Joy Drop: Balancing worship and exercise during Ramadan

Another week closer to getting the winter tires off, a sure sign of spring! I can feel it in the air. Despite the rainy weather with some hail in these parts around Toronto.

On that note, I started this week’s online notebook entry with hopeful gardening. I’ve been known to have a “black finger” — I’ve killed everything from succulents and orchids to abundant herbs.

But last year, I managed to grow a beautiful basil plant (my 17th attempt) and she is the emerald goddess. We enjoyed fresh pesto (grilled pine nuts please!) and some great desserts — including my all time favorite dessert Catalan chocolate and olive oil cream recipe with strawberry, raspberry and basil salad. I might be in too much of a hurry considering I’m still wearing Manotibah Mukluks in. But the extra hours and flashes of spring left me hopeful and happy.

season requires gardening blog and for the good news from successful farmers — including this dad in England who harvested 1,269 cherry tomatoes from a single stalk. That’s a lot of precious little red gems but Douglas Smith, an IT worker, wants to break more records. He spends many hours a week tending his plants. I love cherry tomatoes. And I appreciate the motivation.

Motivation is what drives people during Ramadan and I thought I could share some information about Muslim athletes who are fasting and how to manage it. Earlier this week we saw a video of Kyrie Irving go viral. He broke his fast during a match.

Different clubs, teams and sports companies recognize Ramadan and advocate for their athletes. I have written about athletes and how they balance worship and athletic competition during this holy month.

This cool venue from Under Armor in the UK shows how teams and athletes can support their Muslim teammates. I like everything.

Another thing I love is young athletes with barriers to crashing or swimming. Josh Liendo was the first black Canadian swimmer to earn an international medal when he won two bronze and one gold at the short-course championships in December. The 19-year-old athlete from Markham, Ontario., was part of the Canadian Olympic team in Tokyo who finished fourth in the 4x100m freestyle relay (they only lost a bronze medal) and also the butterfly swim of the 4×100 medley relay.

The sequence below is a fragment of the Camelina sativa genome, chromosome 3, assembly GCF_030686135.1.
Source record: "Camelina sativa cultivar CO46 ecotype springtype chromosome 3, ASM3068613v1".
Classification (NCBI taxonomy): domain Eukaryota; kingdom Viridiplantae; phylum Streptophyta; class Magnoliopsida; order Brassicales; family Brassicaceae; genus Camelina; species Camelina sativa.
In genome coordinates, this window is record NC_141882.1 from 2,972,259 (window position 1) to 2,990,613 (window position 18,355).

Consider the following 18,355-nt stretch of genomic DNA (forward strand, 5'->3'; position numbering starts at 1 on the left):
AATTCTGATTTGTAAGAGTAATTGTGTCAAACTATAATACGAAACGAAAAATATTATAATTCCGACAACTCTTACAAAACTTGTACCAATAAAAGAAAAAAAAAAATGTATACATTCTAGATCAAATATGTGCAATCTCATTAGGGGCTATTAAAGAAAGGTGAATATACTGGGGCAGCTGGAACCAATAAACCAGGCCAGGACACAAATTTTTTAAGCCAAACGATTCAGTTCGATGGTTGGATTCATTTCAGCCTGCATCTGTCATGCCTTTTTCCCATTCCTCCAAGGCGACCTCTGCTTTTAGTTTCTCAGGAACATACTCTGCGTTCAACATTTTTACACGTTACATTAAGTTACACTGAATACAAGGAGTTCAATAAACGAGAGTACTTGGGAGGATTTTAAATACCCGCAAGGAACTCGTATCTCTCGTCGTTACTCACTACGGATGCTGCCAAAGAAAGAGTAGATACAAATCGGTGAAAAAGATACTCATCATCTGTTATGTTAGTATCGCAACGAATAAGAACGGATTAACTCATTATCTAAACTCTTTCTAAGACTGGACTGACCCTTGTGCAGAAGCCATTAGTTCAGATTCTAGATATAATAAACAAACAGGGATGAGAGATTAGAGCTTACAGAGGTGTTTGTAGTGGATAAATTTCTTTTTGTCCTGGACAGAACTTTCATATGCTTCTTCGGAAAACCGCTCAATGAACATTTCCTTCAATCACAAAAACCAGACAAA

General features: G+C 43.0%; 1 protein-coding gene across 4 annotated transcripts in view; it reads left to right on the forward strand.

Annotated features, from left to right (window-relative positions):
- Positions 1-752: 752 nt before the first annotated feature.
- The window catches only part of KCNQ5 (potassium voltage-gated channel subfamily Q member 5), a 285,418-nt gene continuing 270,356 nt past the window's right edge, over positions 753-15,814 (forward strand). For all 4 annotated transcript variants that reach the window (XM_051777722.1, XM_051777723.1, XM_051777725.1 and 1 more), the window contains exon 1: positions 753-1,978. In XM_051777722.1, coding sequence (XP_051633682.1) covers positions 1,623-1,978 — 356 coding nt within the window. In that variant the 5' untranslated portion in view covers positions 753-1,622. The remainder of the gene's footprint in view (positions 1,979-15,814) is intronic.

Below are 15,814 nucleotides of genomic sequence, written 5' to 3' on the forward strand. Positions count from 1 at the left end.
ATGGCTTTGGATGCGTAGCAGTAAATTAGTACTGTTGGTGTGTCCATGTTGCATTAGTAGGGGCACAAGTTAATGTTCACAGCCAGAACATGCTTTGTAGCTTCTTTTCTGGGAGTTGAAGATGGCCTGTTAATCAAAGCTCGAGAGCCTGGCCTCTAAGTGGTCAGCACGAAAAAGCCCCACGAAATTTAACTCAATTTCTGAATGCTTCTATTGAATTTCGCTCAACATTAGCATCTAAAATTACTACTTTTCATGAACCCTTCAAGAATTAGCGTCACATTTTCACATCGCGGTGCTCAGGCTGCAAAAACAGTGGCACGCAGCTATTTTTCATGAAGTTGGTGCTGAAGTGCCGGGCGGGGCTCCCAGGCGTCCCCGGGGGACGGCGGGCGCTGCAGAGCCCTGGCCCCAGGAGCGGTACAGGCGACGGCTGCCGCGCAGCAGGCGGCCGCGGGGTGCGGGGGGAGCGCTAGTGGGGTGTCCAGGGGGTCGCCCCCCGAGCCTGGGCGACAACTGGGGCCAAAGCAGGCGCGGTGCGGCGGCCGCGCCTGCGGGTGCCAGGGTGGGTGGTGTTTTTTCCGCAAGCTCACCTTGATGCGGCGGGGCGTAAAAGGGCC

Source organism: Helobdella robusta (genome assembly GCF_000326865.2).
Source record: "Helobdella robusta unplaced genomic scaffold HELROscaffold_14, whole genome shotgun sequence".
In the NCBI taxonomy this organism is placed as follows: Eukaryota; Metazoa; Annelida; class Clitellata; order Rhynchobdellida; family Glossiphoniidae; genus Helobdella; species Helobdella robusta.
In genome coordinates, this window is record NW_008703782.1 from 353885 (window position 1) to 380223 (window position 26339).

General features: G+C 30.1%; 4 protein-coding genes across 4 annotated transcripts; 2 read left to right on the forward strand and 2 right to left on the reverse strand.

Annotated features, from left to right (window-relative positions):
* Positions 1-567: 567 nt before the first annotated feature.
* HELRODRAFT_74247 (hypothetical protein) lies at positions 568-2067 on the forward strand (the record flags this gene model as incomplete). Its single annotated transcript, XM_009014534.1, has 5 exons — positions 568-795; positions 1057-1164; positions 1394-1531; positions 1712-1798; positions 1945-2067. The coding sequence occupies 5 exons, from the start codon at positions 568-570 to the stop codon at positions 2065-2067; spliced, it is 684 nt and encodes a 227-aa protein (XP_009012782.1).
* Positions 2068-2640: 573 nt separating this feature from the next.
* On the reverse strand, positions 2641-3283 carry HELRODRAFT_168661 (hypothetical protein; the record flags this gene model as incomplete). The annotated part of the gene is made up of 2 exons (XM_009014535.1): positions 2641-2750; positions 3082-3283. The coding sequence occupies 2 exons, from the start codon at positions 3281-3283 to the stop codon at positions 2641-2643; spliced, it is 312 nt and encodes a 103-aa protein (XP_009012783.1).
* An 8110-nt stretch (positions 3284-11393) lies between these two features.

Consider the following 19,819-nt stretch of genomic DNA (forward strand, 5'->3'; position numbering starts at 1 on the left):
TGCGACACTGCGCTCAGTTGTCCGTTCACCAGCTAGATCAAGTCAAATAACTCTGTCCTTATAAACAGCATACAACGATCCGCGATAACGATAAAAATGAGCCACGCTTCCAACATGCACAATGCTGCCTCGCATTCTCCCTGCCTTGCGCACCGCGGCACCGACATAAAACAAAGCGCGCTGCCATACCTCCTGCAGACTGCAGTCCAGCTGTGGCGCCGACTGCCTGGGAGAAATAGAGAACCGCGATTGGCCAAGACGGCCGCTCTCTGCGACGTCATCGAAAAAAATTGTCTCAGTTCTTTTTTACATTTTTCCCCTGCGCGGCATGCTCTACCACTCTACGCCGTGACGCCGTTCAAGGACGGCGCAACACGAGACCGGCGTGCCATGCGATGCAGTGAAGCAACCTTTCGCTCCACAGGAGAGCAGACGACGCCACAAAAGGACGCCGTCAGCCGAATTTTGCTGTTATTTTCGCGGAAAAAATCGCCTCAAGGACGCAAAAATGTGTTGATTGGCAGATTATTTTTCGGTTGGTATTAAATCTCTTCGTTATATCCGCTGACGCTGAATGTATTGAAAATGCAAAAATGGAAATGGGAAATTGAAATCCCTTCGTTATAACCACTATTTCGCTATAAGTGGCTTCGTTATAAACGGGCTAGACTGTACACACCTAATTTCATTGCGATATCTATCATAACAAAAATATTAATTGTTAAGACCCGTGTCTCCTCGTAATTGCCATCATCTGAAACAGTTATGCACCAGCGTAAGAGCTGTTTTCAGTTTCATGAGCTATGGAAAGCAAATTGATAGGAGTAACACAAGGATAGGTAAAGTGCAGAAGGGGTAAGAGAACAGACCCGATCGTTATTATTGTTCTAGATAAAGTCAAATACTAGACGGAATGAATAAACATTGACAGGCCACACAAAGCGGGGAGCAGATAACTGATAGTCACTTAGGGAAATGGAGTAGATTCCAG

Of his career with Canadian men’s swimming, Liendo said: “We came. We came and worked on it. And there was momentum.”

The momentum follows the way he intentionally inspires more young black swimmers and attracts new to the sport. For that, he was already a champion.

Speaking of the champions, goalkeeper Steph Labbé, otherwise known as the Minister of Defence, will play his last minutes this Friday in the next stop of the women’s national team. Celebration Tour against Nigeria.

Labbé has been with the national program for 20 years and wrote deeply touching essays about what this moment meant to him, and what football has given him when he gave his all for the sport. When he announced his retirement in January, he provided a beautiful history of his relationship with the sport. He talks about the pillars of “curiosity and connection” that keep him in the game. He spoke passionately about his teammates and friends.

Sometimes in tears, Labbé talks about self-doubt, mental health struggles as well as the laughter and joy the game brings to him. I can’t help but remember Labbé jumping in and shielding the Canadian net from their Swedish opponents at the Tokyo Olympics with a mischievous grin. He was very proud to be a champion but also proud of himself. This is a great message about self-love, hard work, and connection. If you will excuse me, I will burst into tears in my hijab.

This is his preparation scroll for his final training session. Happy weekend, friends!

Hadwin Floyd

"Coffee enthusiast. Hipster-friendly social media fanatic. Certified zombie expert. Problem solver."

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